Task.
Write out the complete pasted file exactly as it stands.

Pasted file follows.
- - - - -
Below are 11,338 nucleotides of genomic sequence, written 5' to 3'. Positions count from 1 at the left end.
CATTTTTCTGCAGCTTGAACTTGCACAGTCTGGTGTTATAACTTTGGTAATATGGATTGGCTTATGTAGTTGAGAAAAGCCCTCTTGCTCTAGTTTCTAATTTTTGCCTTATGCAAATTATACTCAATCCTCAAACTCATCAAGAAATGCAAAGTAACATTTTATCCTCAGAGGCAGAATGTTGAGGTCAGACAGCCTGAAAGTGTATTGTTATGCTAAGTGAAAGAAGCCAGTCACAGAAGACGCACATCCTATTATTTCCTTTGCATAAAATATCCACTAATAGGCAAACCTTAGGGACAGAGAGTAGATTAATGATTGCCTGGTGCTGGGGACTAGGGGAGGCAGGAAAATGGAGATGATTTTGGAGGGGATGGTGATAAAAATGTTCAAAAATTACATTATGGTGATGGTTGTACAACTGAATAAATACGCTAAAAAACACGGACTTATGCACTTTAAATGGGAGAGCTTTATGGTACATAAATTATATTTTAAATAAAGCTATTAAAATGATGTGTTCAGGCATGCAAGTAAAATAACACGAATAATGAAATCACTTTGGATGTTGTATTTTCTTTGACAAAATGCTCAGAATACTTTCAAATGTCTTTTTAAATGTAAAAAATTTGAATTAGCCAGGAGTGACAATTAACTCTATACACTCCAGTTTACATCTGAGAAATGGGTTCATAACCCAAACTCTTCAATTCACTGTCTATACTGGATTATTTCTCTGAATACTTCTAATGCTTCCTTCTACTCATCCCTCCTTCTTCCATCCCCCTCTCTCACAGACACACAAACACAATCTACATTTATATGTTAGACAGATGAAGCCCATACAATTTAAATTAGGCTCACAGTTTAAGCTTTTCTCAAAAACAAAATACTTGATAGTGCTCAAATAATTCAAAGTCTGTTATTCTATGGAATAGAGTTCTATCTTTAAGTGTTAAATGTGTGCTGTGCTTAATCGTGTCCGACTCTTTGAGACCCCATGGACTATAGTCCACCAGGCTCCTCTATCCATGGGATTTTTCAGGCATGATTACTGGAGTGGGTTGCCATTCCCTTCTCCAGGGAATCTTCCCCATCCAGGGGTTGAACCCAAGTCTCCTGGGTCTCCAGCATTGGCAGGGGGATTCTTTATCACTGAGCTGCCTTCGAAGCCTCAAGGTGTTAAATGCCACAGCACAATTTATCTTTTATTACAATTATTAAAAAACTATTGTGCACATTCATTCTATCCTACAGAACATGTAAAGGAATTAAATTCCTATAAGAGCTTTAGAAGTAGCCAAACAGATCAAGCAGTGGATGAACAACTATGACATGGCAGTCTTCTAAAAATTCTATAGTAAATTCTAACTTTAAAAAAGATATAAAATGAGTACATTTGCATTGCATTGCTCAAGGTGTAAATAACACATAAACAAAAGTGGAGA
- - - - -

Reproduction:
Below are 11,338 nucleotides of genomic sequence, written 5' to 3'. Positions count from 1 at the left end.
CATTTTTCTGCAGCTTGAACTTGCACAGTCTGGTGTTATAACTTTGGTAATATGGATTGGCTTATGTAGTTGAGAAAAGCCCTCTTGCTCTAGTTTCTAATTTTTGCCTTATGCAAATTATACTCAATCCTCAAACTCATCAAGAAATGCAAAGTAACATTTTATCCTCAGAGGCAGAATGTTGAGGTCAGACAGCCTGAAAGTGTATTGTTATGCTAAGTGAAAGAAGCCAGTCACAGAAGACGCACATCCTATTATTTCCTTTGCATAAAATATCCACTAATAGGCAAACCTTAGGGACAGAGAGTAGATTAATGATTGCCTGGTGCTGGGGACTAGGGGAGGCAGGAAAATGGAGATGATTTTGGAGGGGATGGTGATAAAAATGTTCAAAAATTACATTATGGTGATGGTTGTACAACTGAATAAATACGCTAAAAAACACGGACTTATGCACTTTAAATGGGAGAGCTTTATGGTACATAAATTATATTTTAAATAAAGCTATTAAAATGATGTGTTCAGGCATGCAAGTAAAATAACACGAATAATGAAATCACTTTGGATGTTGTATTTTCTTTGACAAAATGCTCAGAATACTTTCAAATGTCTTTTTAAATGTAAAAAATTTGAATTAGCCAGGAGTGACAATTAACTCTATACACTCCAGTTTACATCTGAGAAATGGGTTCATAACCCAAACTCTTCAATTCACTGTCTATACTGGATTATTTCTCTGAATACTTCTAATGCTTCCTTCTACTCATCCCTCCTTCTTCCATCCCCCTCTCTCACAGACACACAAACACAATCTACATTTATATGTTAGACAGATGAAGCCCATACAATTTAAATTAGGCTCACAGTTTAAGCTTTTCTCAAAAACAAAATACTTGATAGTGCTCAAATAATTCAAAGTCTGTTATTCTATGGAATAGAGTTCTATCTTTAAGTGTTAAATGTGTGCTGTGCTTAATCGTGTCCGACTCTTTGAGACCCCATGGACTATAGTCCACCAGGCTCCTCTATCCATGGGATTTTTCAGGCATGATTACTGGAGTGGGTTGCCATTCCCTTCTCCAGGGAATCTTCCCCATCCAGGGGTTGAACCCAAGTCTCCTGGGTCTCCAGCATTGGCAGGGGGATTCTTTATCACTGAGCTGCCTTCGAAGCCTCAAGGTGTTAAATGCCACAGCACAATTTATCTTTTATTACAATTATTAAAAAACTATTGTGCACATTCATTCTATCCTACAGAACATGTAAAGGAATTAAATTCCTATAAGAGCTTTAGAAGTAGCCAAACAGATCAAGCAGTGGATGAACAACTATGACATGGCAGTCTTCTAAAAATTCTATAGTAAATTCTAACTTTAAAAAAGATATAAAATGAGTACATTTGCATTGCATTGCTCAAGGTGTAAATAACACATAAACAAAAGTGGAGA